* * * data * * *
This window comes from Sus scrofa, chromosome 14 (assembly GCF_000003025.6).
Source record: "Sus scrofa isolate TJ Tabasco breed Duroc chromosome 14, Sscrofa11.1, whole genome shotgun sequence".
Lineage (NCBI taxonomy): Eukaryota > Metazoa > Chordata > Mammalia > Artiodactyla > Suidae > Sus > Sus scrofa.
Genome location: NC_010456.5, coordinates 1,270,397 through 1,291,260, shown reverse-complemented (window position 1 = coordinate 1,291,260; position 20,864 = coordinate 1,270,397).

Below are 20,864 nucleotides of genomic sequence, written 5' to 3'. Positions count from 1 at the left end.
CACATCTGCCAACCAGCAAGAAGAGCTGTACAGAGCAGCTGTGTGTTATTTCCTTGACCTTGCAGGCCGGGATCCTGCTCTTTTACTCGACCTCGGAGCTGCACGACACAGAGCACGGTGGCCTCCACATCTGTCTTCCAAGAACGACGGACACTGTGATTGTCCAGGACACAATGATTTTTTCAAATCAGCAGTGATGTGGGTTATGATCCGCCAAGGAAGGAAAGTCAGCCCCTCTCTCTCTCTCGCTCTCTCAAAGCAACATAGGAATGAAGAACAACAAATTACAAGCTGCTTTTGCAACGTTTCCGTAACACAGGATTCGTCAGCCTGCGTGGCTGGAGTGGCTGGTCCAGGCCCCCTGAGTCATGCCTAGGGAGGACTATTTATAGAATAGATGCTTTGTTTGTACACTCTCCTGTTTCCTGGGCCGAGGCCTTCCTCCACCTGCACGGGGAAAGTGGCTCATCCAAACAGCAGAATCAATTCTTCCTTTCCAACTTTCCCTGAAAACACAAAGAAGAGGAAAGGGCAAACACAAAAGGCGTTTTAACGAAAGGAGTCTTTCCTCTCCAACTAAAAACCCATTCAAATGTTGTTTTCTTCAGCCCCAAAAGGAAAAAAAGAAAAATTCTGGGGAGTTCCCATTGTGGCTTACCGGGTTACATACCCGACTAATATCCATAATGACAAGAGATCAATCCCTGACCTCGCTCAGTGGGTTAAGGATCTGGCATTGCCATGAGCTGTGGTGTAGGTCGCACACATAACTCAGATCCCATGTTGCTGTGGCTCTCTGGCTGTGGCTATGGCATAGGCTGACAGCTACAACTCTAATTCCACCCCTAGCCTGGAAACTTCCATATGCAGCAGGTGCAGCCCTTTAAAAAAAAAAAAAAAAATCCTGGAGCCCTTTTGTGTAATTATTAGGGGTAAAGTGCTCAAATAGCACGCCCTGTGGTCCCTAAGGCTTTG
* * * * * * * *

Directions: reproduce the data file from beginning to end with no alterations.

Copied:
This window comes from Sus scrofa, chromosome 14 (assembly GCF_000003025.6).
Source record: "Sus scrofa isolate TJ Tabasco breed Duroc chromosome 14, Sscrofa11.1, whole genome shotgun sequence".
Lineage (NCBI taxonomy): Eukaryota > Metazoa > Chordata > Mammalia > Artiodactyla > Suidae > Sus > Sus scrofa.
Genome location: NC_010456.5, coordinates 1,270,397 through 1,291,260, shown reverse-complemented (window position 1 = coordinate 1,291,260; position 20,864 = coordinate 1,270,397).

Below are 20,864 nucleotides of genomic sequence, written 5' to 3'. Positions count from 1 at the left end.
CACATCTGCCAACCAGCAAGAAGAGCTGTACAGAGCAGCTGTGTGTTATTTCCTTGACCTTGCAGGCCGGGATCCTGCTCTTTTACTCGACCTCGGAGCTGCACGACACAGAGCACGGTGGCCTCCACATCTGTCTTCCAAGAACGACGGACACTGTGATTGTCCAGGACACAATGATTTTTTCAAATCAGCAGTGATGTGGGTTATGATCCGCCAAGGAAGGAAAGTCAGCCCCTCTCTCTCTCTCGCTCTCTCAAAGCAACATAGGAATGAAGAACAACAAATTACAAGCTGCTTTTGCAACGTTTCCGTAACACAGGATTCGTCAGCCTGCGTGGCTGGAGTGGCTGGTCCAGGCCCCCTGAGTCATGCCTAGGGAGGACTATTTATAGAATAGATGCTTTGTTTGTACACTCTCCTGTTTCCTGGGCCGAGGCCTTCCTCCACCTGCACGGGGAAAGTGGCTCATCCAAACAGCAGAATCAATTCTTCCTTTCCAACTTTCCCTGAAAACACAAAGAAGAGGAAAGGGCAAACACAAAAGGCGTTTTAACGAAAGGAGTCTTTCCTCTCCAACTAAAAACCCATTCAAATGTTGTTTTCTTCAGCCCCAAAAGGAAAAAAAGAAAAATTCTGGGGAGTTCCCATTGTGGCTTACCGGGTTACATACCCGACTAATATCCATAATGACAAGAGATCAATCCCTGACCTCGCTCAGTGGGTTAAGGATCTGGCATTGCCATGAGCTGTGGTGTAGGTCGCACACATAACTCAGATCCCATGTTGCTGTGGCTCTCTGGCTGTGGCTATGGCATAGGCTGACAGCTACAACTCTAATTCCACCCCTAGCCTGGAAACTTCCATATGCAGCAGGTGCAGCCCTTTAAAAAAAAAAAAAAAAATCCTGGAGCCCTTTTGTGTAATTATTAGGGGTAAAGTGCTCAAATAGCACGCCCTGTGGTCCCTAAGGCTTTG